In 2017, SNC-Lavalin acquired Atkins, one of the world’s leading design, engineering and project management consultancies, creating a global fully integrated professional services and project management company with over 50,000 employees and annual revenues of approximately £7 billion. After several years as the CEO of Atkins’ Energy business, Martin is now EVP of Engineering & Consulting, in SNC-Lavalin’s Oil and Gas business.
In this interview, Martin shares his reflections on what is really important in leading a large, successful business in the professional services sector, and the role that trust plays in this.
On the importance of trust:
‘It’s very important in our marketplace. We are in professional services. We don’t have a physical thing that people buy from us. Our clients enter into a contract with us and commit to buying what we describe to them, but actually what they get they can’t touch until they’ve received it, so trust is hugely important. Our clients have to trust us and engage with us, and what we deliver very much depends on our people. If they don’t trust the organisation and they don’t stay, then we have nothing if they leave. So, for a number of reasons, when you’re in professional services, trust is very important.’
On building a high trust culture:
‘Two things I would bring out here. The primary one is that trust is about what you do rather than what you say. You’re given a bit of space by people if you say what you’re going to deliver. People want to believe that, but the reality is that trust is based on what you say you are going to do and then whether you deliver on it. So, it’s about translating words into actions. In our business we’re facing two ways: we’re facing towards our staff and we’re facing towards our clients. We make a proposal to our clients, we say what we are going to do for them, and then it’s all about the quality of what we deliver to meet the specification that they gave us. Over-delivering, even if it’s only by a little bit, goes a long way to build trust.’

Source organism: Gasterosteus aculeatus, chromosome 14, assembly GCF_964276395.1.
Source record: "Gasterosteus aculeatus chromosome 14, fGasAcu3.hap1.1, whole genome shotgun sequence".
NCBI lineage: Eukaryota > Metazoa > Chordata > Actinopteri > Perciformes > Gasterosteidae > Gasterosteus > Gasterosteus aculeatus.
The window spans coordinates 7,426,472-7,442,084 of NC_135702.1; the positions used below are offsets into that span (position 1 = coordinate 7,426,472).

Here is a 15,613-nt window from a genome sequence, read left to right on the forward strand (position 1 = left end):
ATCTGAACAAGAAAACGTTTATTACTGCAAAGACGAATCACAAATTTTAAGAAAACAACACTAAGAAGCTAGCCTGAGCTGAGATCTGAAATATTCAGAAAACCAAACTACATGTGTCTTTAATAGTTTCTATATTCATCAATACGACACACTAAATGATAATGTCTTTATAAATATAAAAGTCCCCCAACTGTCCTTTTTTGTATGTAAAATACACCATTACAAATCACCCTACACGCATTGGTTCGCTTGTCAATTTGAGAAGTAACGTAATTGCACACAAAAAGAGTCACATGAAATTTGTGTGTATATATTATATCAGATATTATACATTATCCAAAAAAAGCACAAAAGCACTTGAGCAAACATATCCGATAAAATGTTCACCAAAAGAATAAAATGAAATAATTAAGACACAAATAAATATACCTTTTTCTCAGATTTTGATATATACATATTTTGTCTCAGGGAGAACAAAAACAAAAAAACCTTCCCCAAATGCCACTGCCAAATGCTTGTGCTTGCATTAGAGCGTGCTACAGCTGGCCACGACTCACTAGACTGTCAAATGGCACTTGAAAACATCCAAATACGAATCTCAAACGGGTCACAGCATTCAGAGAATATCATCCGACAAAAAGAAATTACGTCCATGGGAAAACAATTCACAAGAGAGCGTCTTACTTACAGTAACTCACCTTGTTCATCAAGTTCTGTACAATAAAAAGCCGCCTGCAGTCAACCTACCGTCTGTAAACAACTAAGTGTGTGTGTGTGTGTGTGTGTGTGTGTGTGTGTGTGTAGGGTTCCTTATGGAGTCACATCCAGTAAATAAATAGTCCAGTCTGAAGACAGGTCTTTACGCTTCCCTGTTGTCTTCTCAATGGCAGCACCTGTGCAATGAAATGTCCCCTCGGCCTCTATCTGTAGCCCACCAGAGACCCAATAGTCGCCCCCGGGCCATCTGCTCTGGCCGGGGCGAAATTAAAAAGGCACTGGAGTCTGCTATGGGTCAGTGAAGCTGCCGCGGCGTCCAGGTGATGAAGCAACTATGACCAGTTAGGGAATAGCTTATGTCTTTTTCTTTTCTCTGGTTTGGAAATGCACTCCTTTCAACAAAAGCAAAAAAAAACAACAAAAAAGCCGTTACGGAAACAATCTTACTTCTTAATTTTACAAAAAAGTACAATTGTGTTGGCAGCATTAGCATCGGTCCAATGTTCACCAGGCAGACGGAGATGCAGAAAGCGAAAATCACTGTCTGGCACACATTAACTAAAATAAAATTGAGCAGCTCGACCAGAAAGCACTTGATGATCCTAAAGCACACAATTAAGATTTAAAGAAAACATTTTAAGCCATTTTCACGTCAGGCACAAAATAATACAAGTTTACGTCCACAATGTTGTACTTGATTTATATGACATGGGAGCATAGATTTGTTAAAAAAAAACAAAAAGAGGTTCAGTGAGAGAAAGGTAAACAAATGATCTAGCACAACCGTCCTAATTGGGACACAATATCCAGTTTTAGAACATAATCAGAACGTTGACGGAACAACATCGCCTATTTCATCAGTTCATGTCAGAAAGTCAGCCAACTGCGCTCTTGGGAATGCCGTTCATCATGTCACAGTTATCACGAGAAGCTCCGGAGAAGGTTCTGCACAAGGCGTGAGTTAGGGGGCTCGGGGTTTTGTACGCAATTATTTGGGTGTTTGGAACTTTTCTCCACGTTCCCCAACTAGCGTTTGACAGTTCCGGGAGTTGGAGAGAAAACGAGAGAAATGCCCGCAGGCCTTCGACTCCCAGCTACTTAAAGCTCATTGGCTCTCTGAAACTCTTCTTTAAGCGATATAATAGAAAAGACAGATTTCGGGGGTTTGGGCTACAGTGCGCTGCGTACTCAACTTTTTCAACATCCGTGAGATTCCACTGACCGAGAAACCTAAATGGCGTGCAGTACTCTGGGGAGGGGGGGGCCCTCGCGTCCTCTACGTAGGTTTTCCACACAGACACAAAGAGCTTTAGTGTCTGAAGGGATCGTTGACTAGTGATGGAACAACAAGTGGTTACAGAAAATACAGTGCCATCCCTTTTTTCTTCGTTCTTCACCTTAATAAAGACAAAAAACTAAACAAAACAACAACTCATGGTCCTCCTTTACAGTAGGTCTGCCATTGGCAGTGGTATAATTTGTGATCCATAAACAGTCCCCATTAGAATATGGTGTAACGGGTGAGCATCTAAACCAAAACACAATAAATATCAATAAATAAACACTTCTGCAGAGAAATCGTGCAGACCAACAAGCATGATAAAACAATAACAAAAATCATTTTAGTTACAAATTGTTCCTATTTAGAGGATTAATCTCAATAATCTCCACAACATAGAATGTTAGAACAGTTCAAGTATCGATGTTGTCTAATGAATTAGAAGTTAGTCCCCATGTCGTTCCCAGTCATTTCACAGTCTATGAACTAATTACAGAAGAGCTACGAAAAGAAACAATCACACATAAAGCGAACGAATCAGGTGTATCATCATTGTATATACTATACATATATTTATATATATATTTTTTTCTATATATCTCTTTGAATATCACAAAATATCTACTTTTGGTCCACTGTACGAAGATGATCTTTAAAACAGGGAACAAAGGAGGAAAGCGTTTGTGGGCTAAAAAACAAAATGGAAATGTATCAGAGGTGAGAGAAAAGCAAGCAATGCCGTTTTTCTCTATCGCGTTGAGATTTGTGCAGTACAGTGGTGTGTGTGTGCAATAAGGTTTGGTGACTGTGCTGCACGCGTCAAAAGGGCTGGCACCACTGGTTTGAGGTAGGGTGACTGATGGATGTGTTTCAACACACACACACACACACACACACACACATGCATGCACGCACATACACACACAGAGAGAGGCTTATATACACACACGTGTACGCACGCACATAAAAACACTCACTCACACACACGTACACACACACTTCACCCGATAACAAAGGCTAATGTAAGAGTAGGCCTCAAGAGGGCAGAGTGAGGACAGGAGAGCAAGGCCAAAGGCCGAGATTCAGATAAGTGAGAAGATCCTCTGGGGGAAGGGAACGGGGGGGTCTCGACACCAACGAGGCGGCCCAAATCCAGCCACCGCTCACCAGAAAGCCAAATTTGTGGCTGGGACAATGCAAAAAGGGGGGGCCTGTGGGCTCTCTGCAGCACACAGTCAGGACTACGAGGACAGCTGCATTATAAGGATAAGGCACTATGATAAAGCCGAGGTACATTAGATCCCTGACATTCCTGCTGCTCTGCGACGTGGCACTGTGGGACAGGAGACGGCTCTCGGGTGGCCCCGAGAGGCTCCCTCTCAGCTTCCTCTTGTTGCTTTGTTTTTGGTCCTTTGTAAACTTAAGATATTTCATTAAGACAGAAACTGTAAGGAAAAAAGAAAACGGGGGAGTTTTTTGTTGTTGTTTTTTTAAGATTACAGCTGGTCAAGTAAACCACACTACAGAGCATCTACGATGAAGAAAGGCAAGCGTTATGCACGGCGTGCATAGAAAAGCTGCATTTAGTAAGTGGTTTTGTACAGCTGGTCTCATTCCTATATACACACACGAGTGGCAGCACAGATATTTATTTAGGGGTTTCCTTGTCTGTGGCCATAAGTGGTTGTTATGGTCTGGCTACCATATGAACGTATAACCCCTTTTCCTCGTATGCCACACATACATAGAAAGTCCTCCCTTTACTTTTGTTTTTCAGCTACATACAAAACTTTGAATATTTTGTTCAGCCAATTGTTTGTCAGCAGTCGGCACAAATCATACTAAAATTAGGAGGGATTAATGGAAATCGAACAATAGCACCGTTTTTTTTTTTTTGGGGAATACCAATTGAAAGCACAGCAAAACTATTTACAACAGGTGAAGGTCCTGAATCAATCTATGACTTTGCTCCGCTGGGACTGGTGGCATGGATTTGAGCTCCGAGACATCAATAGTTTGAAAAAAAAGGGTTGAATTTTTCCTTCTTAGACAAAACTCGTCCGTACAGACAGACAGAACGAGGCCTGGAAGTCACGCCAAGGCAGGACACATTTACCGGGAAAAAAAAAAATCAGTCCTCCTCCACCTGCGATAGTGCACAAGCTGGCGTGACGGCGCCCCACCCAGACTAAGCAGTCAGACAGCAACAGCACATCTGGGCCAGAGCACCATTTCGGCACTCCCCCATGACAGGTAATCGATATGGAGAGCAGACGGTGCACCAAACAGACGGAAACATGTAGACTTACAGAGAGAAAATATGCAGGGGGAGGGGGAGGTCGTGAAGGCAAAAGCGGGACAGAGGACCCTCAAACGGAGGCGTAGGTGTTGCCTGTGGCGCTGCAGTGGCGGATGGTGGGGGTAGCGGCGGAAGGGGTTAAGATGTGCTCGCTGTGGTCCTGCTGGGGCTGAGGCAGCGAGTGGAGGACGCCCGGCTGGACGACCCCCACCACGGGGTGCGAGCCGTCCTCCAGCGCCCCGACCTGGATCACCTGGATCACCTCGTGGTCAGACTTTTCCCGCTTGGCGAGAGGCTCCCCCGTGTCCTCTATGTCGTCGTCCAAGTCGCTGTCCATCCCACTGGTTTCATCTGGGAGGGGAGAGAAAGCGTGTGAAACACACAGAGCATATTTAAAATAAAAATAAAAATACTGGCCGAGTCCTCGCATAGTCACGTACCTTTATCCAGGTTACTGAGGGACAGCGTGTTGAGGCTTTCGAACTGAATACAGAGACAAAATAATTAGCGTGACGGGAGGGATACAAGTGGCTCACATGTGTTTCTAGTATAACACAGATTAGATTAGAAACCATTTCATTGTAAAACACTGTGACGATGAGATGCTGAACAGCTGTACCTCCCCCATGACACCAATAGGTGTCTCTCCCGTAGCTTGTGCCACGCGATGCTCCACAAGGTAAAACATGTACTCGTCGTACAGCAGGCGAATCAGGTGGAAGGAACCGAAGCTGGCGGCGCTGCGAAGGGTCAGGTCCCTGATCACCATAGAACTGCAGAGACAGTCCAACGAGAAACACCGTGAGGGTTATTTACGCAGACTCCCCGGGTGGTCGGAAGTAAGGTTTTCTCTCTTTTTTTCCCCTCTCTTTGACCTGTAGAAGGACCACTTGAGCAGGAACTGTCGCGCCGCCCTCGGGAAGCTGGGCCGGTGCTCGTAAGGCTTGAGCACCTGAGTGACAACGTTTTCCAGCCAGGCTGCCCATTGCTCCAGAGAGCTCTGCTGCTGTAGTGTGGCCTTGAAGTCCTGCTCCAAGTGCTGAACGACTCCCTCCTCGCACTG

On the challenges of building trust:
‘How you deal with bad news is fundamental to building trust. Getting that out early when we explain things to our clients is vitally important. The trust journey is through good times and bad times, and how you deal with the bad times is as important as anything else. When times are good you can perhaps build trust with people more easily. However, when times are bad, the measure is “Are you treating people better in a given set of circumstances than your competitors?” During such times, often difficult decisions have to be made, and if you’re open about those decisions and people see that you are doing everything that you possibly can, that actually builds trust, although at the time it might not feel like it. It’s more about reflecting about it afterwards and thinking, “Given everything that was going on, we did a good job there.” At the time, nobody is going to say “you’re doing a good job here”, because that’s not how it is when things are going badly. You have to have faith that, in retrospect, people will see that you have done a good job. In fact, the bonds of trust that are built in the difficult times are more powerful than anything else.’